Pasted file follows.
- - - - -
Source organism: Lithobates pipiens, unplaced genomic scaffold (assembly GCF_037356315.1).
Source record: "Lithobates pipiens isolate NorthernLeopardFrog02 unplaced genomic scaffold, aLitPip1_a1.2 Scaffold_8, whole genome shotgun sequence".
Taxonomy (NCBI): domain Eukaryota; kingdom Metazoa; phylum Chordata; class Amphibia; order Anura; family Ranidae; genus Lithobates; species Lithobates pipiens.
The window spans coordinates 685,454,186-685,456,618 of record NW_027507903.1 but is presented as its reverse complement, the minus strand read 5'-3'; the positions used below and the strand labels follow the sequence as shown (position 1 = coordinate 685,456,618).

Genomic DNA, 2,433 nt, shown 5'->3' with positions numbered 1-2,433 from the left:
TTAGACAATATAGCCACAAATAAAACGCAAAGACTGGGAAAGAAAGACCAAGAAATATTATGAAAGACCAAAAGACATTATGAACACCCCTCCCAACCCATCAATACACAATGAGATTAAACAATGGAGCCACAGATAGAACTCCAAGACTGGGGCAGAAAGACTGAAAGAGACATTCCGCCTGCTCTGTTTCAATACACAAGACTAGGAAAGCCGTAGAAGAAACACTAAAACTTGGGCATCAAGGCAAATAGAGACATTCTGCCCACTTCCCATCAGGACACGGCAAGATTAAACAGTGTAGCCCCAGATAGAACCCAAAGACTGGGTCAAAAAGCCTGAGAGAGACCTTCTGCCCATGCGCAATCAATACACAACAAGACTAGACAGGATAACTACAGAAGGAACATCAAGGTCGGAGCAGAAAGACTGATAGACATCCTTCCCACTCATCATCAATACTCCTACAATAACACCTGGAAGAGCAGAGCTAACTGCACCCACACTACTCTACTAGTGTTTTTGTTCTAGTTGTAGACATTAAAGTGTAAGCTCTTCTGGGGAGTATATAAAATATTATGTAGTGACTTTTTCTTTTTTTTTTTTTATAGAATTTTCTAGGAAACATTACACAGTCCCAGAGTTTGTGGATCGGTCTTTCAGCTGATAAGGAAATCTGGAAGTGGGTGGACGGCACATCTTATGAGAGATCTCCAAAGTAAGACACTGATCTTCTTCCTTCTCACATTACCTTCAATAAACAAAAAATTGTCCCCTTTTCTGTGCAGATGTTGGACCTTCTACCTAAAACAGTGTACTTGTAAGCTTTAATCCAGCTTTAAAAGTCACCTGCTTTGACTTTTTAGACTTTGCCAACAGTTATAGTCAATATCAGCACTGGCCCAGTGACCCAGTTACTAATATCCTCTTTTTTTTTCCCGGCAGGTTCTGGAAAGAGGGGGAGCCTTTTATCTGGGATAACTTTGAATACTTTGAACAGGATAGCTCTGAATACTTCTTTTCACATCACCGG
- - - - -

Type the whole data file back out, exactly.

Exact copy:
Source organism: Lithobates pipiens, unplaced genomic scaffold (assembly GCF_037356315.1).
Source record: "Lithobates pipiens isolate NorthernLeopardFrog02 unplaced genomic scaffold, aLitPip1_a1.2 Scaffold_8, whole genome shotgun sequence".
Taxonomy (NCBI): domain Eukaryota; kingdom Metazoa; phylum Chordata; class Amphibia; order Anura; family Ranidae; genus Lithobates; species Lithobates pipiens.
The window spans coordinates 685,454,186-685,456,618 of record NW_027507903.1 but is presented as its reverse complement, the minus strand read 5'-3'; the positions used below and the strand labels follow the sequence as shown (position 1 = coordinate 685,456,618).

Genomic DNA, 2,433 nt, shown 5'->3' with positions numbered 1-2,433 from the left:
TTAGACAATATAGCCACAAATAAAACGCAAAGACTGGGAAAGAAAGACCAAGAAATATTATGAAAGACCAAAAGACATTATGAACACCCCTCCCAACCCATCAATACACAATGAGATTAAACAATGGAGCCACAGATAGAACTCCAAGACTGGGGCAGAAAGACTGAAAGAGACATTCCGCCTGCTCTGTTTCAATACACAAGACTAGGAAAGCCGTAGAAGAAACACTAAAACTTGGGCATCAAGGCAAATAGAGACATTCTGCCCACTTCCCATCAGGACACGGCAAGATTAAACAGTGTAGCCCCAGATAGAACCCAAAGACTGGGTCAAAAAGCCTGAGAGAGACCTTCTGCCCATGCGCAATCAATACACAACAAGACTAGACAGGATAACTACAGAAGGAACATCAAGGTCGGAGCAGAAAGACTGATAGACATCCTTCCCACTCATCATCAATACTCCTACAATAACACCTGGAAGAGCAGAGCTAACTGCACCCACACTACTCTACTAGTGTTTTTGTTCTAGTTGTAGACATTAAAGTGTAAGCTCTTCTGGGGAGTATATAAAATATTATGTAGTGACTTTTTCTTTTTTTTTTTTTATAGAATTTTCTAGGAAACATTACACAGTCCCAGAGTTTGTGGATCGGTCTTTCAGCTGATAAGGAAATCTGGAAGTGGGTGGACGGCACATCTTATGAGAGATCTCCAAAGTAAGACACTGATCTTCTTCCTTCTCACATTACCTTCAATAAACAAAAAATTGTCCCCTTTTCTGTGCAGATGTTGGACCTTCTACCTAAAACAGTGTACTTGTAAGCTTTAATCCAGCTTTAAAAGTCACCTGCTTTGACTTTTTAGACTTTGCCAACAGTTATAGTCAATATCAGCACTGGCCCAGTGACCCAGTTACTAATATCCTCTTTTTTTTTCCCGGCAGGTTCTGGAAAGAGGGGGAGCCTTTTATCTGGGATAACTTTGAATACTTTGAACAGGATAGCTCTGAATACTTCTTTTCACATCACCGG